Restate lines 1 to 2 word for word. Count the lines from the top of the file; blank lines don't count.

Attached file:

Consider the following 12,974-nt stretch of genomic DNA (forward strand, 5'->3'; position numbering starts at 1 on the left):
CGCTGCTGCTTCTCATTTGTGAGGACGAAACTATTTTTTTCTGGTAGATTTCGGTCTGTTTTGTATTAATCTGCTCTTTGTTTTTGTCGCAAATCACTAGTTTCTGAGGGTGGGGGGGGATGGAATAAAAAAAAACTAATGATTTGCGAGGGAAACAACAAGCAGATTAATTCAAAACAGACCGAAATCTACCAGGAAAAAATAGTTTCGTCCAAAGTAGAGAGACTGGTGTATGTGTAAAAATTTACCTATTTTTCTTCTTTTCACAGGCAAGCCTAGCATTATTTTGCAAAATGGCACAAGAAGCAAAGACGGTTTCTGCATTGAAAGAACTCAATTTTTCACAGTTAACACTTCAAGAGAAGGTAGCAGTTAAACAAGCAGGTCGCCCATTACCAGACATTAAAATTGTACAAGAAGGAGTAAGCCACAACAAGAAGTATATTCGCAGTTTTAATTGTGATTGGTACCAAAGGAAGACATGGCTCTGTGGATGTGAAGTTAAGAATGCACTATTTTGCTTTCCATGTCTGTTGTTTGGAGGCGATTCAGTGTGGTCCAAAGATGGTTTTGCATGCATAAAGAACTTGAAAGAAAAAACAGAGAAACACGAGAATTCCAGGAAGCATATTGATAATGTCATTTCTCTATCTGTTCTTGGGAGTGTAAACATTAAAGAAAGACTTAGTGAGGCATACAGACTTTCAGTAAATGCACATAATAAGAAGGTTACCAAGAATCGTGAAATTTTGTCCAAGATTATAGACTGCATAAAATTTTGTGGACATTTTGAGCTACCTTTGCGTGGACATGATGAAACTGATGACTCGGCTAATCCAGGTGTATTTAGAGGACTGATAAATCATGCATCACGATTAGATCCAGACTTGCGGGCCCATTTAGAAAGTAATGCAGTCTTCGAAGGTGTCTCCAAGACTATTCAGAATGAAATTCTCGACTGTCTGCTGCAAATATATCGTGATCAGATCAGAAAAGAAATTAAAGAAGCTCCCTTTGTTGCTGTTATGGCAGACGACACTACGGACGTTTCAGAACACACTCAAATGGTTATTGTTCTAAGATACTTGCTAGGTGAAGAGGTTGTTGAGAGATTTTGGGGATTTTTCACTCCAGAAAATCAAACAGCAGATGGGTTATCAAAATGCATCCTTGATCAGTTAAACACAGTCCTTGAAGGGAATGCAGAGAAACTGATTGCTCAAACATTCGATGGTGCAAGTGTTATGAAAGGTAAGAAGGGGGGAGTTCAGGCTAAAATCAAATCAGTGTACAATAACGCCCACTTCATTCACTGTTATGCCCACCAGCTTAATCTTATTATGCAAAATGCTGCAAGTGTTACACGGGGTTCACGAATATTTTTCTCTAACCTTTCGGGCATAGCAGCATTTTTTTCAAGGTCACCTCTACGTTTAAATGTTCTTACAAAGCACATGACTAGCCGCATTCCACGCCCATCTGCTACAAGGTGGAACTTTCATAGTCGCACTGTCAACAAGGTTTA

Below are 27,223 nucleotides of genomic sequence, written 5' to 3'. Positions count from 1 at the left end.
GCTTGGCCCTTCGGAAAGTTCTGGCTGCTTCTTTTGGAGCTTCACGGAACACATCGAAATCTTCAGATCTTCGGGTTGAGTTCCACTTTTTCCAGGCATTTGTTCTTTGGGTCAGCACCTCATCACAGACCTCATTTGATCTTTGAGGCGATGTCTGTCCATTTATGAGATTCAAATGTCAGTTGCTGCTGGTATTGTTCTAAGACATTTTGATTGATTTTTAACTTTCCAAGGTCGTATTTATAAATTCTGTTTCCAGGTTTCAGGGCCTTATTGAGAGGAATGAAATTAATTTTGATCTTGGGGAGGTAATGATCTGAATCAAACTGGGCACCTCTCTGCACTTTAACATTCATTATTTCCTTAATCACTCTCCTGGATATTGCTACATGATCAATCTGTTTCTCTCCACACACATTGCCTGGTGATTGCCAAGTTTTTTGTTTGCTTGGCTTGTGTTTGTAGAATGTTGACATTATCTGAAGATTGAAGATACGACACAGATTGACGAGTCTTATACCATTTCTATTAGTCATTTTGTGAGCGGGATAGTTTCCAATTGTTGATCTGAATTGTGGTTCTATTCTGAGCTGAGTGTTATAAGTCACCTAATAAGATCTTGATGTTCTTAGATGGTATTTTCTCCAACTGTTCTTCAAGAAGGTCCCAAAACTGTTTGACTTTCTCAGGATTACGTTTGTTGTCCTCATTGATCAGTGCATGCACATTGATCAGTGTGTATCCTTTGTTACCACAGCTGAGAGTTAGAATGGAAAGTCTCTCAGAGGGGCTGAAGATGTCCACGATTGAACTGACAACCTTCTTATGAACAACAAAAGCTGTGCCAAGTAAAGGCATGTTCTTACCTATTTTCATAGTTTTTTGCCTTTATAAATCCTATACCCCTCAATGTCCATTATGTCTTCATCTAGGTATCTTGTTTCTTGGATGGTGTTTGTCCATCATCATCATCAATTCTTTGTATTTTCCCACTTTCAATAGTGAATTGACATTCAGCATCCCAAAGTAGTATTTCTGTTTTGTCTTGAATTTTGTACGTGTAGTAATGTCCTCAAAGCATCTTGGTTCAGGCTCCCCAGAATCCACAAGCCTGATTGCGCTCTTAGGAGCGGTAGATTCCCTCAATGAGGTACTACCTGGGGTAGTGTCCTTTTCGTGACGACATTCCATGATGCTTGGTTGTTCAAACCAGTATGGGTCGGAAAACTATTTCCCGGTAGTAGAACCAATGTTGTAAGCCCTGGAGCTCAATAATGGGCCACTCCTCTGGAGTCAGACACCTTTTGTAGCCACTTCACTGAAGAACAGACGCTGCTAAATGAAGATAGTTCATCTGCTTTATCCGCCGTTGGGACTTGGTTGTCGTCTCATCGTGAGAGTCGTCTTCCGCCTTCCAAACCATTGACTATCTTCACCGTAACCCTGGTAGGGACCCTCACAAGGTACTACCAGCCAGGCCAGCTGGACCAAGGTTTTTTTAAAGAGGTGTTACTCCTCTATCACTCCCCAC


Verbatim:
Consider the following 12,974-nt stretch of genomic DNA (forward strand, 5'->3'; position numbering starts at 1 on the left):
CGCTGCTGCTTCTCATTTGTGAGGACGAAACTATTTTTTTCTGGTAGATTTCGGTCTGTTTTGTATTAATCTGCTCTTTGTTTTTGTCGCAAATCACTAGTTTCTGAGGGTGGGGGGGGATGGAATAAAAAAAAACTAATGATTTGCGAGGGAAACAACAAGCAGATTAATTCAAAACAGACCGAAATCTACCAGGAAAAAATAGTTTCGTCCAAAGTAGAGAGACTGGTGTATGTGTAAAAATTTACCTATTTTTCTTCTTTTCACAGGCAAGCCTAGCATTATTTTGCAAAATGGCACAAGAAGCAAAGACGGTTTCTGCATTGAAAGAACTCAATTTTTCACAGTTAACACTTCAAGAGAAGGTAGCAGTTAAACAAGCAGGTCGCCCATTACCAGACATTAAAATTGTACAAGAAGGAGTAAGCCACAACAAGAAGTATATTCGCAGTTTTAATTGTGATTGGTACCAAAGGAAGACATGGCTCTGTGGATGTGAAGTTAAGAATGCACTATTTTGCTTTCCATGTCTGTTGTTTGGAGGCGATTCAGTGTGGTCCAAAGATGGTTTTGCATGCATAAAGAACTTGAAAGAAAAAACAGAGAAACACGAGAATTCCAGGAAGCATATTGATAATGTCATTTCTCTATCTGTTCTTGGGAGTGTAAACATTAAAGAAAGACTTAGTGAGGCATACAGACTTTCAGTAAATGCACATAATAAGAAGGTTACCAAGAATCGTGAAATTTTGTCCAAGATTATAGACTGCATAAAATTTTGTGGACATTTTGAGCTACCTTTGCGTGGACATGATGAAACTGATGACTCGGCTAATCCAGGTGTATTTAGAGGACTGATAAATCATGCATCACGATTAGATCCAGACTTGCGGGCCCATTTAGAAAGTAATGCAGTCTTCGAAGGTGTCTCCAAGACTATTCAGAATGAAATTCTCGACTGTCTGCTGCAAATATATCGTGATCAGATCAGAAAAGAAATTAAAGAAGCTCCCTTTGTTGCTGTTATGGCAGACGACACTACGGACGTTTCAGAACACACTCAAATGGTTATTGTTCTAAGATACTTGCTAGGTGAAGAGGTTGTTGAGAGATTTTGGGGATTTTTCACTCCAGAAAATCAAACAGCAGATGGGTTATCAAAATGCATCCTTGATCAGTTAAACACAGTCCTTGAAGGGAATGCAGAGAAACTGATTGCTCAAACATTCGATGGTGCAAGTGTTATGAAAGGTAAGAAGGGGGGAGTTCAGGCTAAAATCAAATCAGTGTACAATAACGCCCACTTCATTCACTGTTATGCCCACCAGCTTAATCTTATTATGCAAAATGCTGCAAGTGTTACACGGGGTTCACGAATATTTTTCTCTAACCTTTCGGGCATAGCAGCATTTTTTTCAAGGTCACCTCTACGTTTAAATGTTCTTACAAAGCACATGACTAGCCGCATTCCACGCCCATCTGCTACAAGGTGGAACTTTCATAGTCGCACTGTCAACAAGGTTTA